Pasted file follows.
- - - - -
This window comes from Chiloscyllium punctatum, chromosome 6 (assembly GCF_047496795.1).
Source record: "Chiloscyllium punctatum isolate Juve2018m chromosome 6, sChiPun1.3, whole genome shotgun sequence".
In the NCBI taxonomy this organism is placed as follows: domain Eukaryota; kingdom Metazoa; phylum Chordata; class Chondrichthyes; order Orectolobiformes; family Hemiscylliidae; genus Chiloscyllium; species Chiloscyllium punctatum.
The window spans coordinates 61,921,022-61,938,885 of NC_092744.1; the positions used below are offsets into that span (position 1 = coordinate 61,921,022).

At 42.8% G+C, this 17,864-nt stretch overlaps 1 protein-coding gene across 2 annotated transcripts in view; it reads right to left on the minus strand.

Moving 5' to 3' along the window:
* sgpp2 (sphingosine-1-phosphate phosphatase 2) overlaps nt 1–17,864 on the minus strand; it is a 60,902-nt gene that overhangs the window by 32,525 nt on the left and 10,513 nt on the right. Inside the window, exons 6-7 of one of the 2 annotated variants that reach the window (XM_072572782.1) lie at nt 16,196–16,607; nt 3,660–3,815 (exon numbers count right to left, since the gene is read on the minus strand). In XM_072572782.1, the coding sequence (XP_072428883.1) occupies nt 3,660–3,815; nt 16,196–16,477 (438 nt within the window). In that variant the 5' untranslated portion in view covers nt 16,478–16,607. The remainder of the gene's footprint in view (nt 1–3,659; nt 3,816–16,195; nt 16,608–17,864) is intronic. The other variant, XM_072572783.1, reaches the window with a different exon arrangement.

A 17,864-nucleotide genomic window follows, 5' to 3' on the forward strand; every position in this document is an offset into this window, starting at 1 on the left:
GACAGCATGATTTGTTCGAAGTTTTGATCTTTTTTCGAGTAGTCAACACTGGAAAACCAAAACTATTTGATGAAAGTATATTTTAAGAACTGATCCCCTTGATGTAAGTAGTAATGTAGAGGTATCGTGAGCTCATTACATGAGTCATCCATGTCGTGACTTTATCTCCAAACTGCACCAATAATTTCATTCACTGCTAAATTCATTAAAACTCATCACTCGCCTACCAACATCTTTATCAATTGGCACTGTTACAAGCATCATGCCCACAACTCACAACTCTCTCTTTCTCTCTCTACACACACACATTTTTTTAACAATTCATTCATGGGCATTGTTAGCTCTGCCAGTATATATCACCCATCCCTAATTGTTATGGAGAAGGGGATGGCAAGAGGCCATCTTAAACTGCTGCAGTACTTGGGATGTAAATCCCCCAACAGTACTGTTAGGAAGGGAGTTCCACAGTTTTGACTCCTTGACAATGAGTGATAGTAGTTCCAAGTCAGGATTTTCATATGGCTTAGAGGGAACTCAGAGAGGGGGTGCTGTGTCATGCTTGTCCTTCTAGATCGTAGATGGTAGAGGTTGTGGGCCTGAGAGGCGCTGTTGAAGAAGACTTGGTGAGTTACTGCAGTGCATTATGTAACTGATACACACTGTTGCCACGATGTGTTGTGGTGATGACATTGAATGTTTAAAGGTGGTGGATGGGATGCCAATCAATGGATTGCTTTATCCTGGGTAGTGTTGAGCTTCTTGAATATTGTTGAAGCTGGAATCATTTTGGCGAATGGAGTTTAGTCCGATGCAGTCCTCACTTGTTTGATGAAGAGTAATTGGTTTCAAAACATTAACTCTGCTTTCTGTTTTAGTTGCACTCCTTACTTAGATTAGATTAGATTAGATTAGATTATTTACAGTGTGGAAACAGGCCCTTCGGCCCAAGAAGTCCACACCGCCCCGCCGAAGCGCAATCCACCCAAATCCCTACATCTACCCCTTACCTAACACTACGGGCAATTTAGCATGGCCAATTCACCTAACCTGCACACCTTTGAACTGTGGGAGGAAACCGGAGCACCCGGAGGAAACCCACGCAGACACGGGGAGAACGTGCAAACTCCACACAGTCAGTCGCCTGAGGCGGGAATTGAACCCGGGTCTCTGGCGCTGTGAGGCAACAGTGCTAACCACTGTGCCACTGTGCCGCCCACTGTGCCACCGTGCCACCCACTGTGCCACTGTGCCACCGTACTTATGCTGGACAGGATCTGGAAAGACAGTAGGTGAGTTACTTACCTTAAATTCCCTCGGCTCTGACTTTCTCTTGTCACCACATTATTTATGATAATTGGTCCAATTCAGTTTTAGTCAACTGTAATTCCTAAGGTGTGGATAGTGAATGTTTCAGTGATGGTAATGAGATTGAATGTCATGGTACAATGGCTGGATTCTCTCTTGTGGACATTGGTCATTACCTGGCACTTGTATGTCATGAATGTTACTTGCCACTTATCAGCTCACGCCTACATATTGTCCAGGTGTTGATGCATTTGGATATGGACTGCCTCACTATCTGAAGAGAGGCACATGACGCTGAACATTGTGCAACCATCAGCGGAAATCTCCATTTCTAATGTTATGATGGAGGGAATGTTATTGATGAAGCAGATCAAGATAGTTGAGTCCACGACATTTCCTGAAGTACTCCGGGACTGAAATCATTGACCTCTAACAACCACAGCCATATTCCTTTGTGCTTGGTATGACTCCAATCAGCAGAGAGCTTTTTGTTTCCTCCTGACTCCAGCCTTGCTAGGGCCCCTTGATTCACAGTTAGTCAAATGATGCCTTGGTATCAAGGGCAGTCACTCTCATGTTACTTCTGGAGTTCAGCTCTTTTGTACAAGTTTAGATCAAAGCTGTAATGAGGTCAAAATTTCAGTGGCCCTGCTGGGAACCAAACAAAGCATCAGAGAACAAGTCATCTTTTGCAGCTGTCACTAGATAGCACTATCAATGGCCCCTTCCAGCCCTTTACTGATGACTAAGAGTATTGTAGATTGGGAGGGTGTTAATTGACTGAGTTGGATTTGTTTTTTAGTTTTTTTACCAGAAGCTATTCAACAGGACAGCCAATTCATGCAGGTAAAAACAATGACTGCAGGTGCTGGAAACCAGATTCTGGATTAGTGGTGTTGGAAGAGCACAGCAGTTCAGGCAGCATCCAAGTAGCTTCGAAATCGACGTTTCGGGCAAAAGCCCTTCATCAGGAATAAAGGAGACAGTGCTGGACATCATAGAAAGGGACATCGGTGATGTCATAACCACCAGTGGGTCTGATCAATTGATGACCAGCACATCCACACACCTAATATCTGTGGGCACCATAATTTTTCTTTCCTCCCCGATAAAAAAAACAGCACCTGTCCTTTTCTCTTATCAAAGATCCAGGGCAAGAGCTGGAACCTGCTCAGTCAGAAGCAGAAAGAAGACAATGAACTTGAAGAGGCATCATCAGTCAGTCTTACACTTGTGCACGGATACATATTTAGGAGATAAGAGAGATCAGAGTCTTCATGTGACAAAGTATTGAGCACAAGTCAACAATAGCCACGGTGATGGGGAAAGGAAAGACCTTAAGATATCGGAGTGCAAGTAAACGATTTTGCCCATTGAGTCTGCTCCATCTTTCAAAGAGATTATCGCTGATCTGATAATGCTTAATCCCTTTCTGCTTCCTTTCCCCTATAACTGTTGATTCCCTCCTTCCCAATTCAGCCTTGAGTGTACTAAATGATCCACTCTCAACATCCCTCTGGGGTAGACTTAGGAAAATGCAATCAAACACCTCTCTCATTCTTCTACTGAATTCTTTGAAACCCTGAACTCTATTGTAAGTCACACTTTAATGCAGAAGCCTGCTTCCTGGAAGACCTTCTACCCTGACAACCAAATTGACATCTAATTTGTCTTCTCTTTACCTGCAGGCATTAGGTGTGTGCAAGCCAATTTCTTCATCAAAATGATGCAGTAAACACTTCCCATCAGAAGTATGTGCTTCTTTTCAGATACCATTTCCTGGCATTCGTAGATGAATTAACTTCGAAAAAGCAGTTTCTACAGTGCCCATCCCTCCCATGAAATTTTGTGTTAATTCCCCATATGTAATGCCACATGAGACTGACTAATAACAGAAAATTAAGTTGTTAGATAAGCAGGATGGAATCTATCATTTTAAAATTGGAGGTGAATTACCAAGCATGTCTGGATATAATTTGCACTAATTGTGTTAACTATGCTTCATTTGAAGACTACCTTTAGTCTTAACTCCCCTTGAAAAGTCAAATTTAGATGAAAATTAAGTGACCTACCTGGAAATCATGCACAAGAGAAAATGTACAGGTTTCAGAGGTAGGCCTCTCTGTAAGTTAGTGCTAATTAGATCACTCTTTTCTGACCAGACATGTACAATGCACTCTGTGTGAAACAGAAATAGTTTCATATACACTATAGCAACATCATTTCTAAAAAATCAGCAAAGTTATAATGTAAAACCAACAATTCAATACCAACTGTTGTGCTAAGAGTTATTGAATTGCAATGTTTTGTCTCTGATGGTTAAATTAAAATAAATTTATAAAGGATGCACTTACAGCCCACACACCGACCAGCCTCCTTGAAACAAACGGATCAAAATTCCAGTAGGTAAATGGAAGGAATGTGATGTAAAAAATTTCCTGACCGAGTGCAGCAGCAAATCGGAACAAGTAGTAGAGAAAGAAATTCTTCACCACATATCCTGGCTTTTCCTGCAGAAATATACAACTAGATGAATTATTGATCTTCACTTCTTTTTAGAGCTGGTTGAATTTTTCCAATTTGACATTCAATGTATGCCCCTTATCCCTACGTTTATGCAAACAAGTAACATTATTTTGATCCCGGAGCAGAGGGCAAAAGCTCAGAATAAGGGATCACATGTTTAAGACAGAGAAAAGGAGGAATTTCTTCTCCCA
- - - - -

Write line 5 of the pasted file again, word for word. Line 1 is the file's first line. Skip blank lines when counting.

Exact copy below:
At 42.8% G+C, this 17,864-nt stretch overlaps 1 protein-coding gene across 2 annotated transcripts in view; it reads right to left on the minus strand.